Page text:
Number One: Life On Other Planets Is Difficult
by Margaret Killjoy
Get in the airlock,” Danarchy said, threatening the freighter captain with a scimitar.
“You’re going to rename my ship the Theremin?”
“You think I’m happy about it? I wanted it to be the Aus-Rotten, but it’s not my turn now is it? It’s Evey’s turn and she wants it called the Theremin. You have a problem with it, take it up with her.”
“How can you name a ship after some shitty twentieth century crap! It’s insulting!” The captain’s paunch was absurd in zero-gravity, but he held onto his pride fairly well for a captive in his boxer-briefs standing in front of his executioner.
“Why am I even arguing with you? I’m flushing you out the airlock.”
“Have you ever even heard a theremin? They sound terrible!”
“Guess you haven’t heard Aus-Rotten either,” Danarchy said. “Now get in the fucking airlock!”
“You get in the airlock.”
“No. I’m not going to get in the fucking airlock. We’re fucking space pirates. We don’t go into airlocks, we flush fascist motherfuckers like you out of them.”
“I’m not a fascist,” the captain said.
“You’re not a fascist?”
“No, I’m not. I voted against the Planetary Socialists last election. I’m a Conservative Humanist.”
“What the fuck is a Conservative Humanist?” Danarchy asked.
“I believe in the essential goodness of people. Well, present company excluded. I believe that everyone ought to be given an equal chance to work their way up to the top of the social hierarchy, but no one should be forced to fraternize multi-culturally.”
“So you’re space-nazis who are soft on the race issue?”
“Don’t call them space-nazis, alright? The Planetary Socialist Party saved the human race.”
“By killing all the brown people?”
“Look, I don’t support the Party’s platform on racialized economics. But they’re not nazis—they didn’t actually kill anyone. By centralizing power and controlling access to resources, we pulled back from the brink of disaster.”
“I’m not fucking arguing politics with a ‘I’m not a space-nazi’ space-nazi! Get in the fucking airlock!”
“No,” the not-quite-a-fascist said.
Danarchy drew his sword across the man’s throat, the droplets of blood floating away through the cargo hold. He pulled his magnetic boot off the floor and kicked the captain’s corpse into the airlock, pressed a button, and the man disappeared. Danarchy watched out the small viewport, waiting to see the body inflate as the blood began to boil, but his patience wasn’t rewarded and the captain never came into view.
Danarchy ran a hand across his mohawk—so much easier to keep charged in zero-grav—and stalked up onto the control deck, his boots clunking as he went.
“We really going to bring this piece of shit home?” Danarchy asked.
“Yeah, of course. What else we going to do with it?” Evey asked. Where Danarchy was tall and lanky, Evey was short and curved. Her chelsea-hawk was dyed bright pink—though it was hard to tell in the dimly-lit freighter—and her flight suit was zebra-striped.
“I don’t know, set it on a collision course with the Pentagon or something. Do we really need another ship?”
“We can always use another ship,” Evey said.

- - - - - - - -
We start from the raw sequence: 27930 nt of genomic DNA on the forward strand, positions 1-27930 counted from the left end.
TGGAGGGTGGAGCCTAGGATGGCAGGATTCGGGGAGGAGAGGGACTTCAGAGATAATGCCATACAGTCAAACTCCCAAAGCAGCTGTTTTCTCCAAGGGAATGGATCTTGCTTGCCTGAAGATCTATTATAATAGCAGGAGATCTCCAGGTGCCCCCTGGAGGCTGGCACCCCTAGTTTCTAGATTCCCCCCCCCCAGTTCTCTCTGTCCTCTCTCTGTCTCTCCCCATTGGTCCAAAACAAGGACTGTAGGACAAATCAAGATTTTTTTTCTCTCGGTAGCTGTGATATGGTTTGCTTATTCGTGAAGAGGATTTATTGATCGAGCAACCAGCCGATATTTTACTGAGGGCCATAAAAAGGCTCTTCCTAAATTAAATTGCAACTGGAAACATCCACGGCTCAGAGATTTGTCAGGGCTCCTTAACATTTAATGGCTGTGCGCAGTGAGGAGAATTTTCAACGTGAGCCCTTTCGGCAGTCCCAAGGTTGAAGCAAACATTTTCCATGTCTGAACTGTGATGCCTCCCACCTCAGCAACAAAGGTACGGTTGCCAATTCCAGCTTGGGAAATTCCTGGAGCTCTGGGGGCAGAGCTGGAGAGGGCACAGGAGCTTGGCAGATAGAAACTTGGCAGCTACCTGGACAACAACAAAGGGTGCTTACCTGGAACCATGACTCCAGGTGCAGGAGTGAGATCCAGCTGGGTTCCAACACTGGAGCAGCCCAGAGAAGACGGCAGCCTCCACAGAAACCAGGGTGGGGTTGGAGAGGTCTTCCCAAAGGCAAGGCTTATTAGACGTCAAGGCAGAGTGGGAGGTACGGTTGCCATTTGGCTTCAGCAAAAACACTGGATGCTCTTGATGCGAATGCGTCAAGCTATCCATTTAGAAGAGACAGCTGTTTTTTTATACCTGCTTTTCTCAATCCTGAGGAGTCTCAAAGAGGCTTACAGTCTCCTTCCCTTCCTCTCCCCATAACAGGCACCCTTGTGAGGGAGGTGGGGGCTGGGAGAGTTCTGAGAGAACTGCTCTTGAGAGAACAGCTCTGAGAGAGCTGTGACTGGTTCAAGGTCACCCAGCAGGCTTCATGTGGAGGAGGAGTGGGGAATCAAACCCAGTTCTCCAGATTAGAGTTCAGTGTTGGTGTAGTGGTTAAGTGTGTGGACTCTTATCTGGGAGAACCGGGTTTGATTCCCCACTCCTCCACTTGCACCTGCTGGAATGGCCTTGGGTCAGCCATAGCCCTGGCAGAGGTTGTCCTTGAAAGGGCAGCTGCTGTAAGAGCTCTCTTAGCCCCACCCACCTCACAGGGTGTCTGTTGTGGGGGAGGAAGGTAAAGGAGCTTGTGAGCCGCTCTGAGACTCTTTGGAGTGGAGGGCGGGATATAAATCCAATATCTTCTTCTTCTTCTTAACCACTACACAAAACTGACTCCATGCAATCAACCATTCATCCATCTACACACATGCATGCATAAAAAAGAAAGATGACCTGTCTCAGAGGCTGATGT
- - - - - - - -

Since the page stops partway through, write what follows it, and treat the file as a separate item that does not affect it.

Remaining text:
“Alright, alright,” Danarchy said. “Let’s just get home and see what kind of booze that guy had aboard.”
Evey smiled, and turned to the control panel. Then, after she tried command after command, her smile disappeared. “That fucking captain, he still around?” she asked.
“Probably hasn’t floated too far. Want me to go fish?”
“No, no. Probably won’t be so talkative. I bet he didn’t even know how to fly this thing. It’s set to full auto, just a start and stop button.”
“I gotta get manual control of the VASIMR,” Evey said.
“Is there an override switch or something?”
“Or something,” Evey replied. “Hold onto my arms, will you?”
Danarchy took his friend by the shoulders and held her while she kicked. The plastic control panel broke off at the stem, exposing the wiring.
Evey cut the wires with snips from her tool belt and then wired up a small tablet computer.
“Home sweet Ceres,” she said, “I can’t wait to drink.”
“I thought you said you got rid of Captain No-Pants,” Evey said, over the comms in her surface suit.
“I did,” Danarchy replied. But he walked around the outside of the S.P. Theremin to where Evey stood. And then he started to laugh.
The captain’s blood-drained, space-dust-perforated body was hanging limp off the side of the ship, his magnetic boots holding him tight to the hull.
“You let him die with his boots on?” Evey asked.
“Yeah. He said he voted against the space-nazis.”
Evey jumped up the twenty feet—Ceres’ gravity being less than two percent of Earth’s—and fingered the release switch on the boots. Captain No-Pants drifted to the ground.
“Voted against the space-nazis?”
“That’s what he said. Said he’s a,” Danarchy struggled to remember the man’s affiliation, “a Conservative Humanist, I think.”
“Still ran a mining ship for the space-nazis, swastika right there on the hull. I don’t care who he votes for every ten years.” Evey pulled Captain No-Pants’ boots off. “Get my shoulders, would you?”
Danarchy held his friend as best he could. She picked up the body and drop-kicked it. It soared for minutes before floating down to the ground quite far from the ship.
“Let’s get off the surface,” Danarchy suggested, and they went below.
“Hey, don’t kill me or nothing, just let me out.”
“Did that shipping container just talk?” Greasy asked. The crew’s best mechanic was reading over the cargo manifest of the captured ship, wearing his studded leather jacket, his bihawks charged. They were almost done transferring everything into their warehouse, and everyone was excited to see what they’d brought in.
“I think so,” Danarchy said.
“Hey, I want to join the space-pirates! Let me out!”
“Definitely,” Danarchy corrected himself. “The shipping container definitely just said something.”
Someone was banging on the inside of the container. “Come on, for serious! It’s cold and dark and I think I’ve only got like another hour of air.”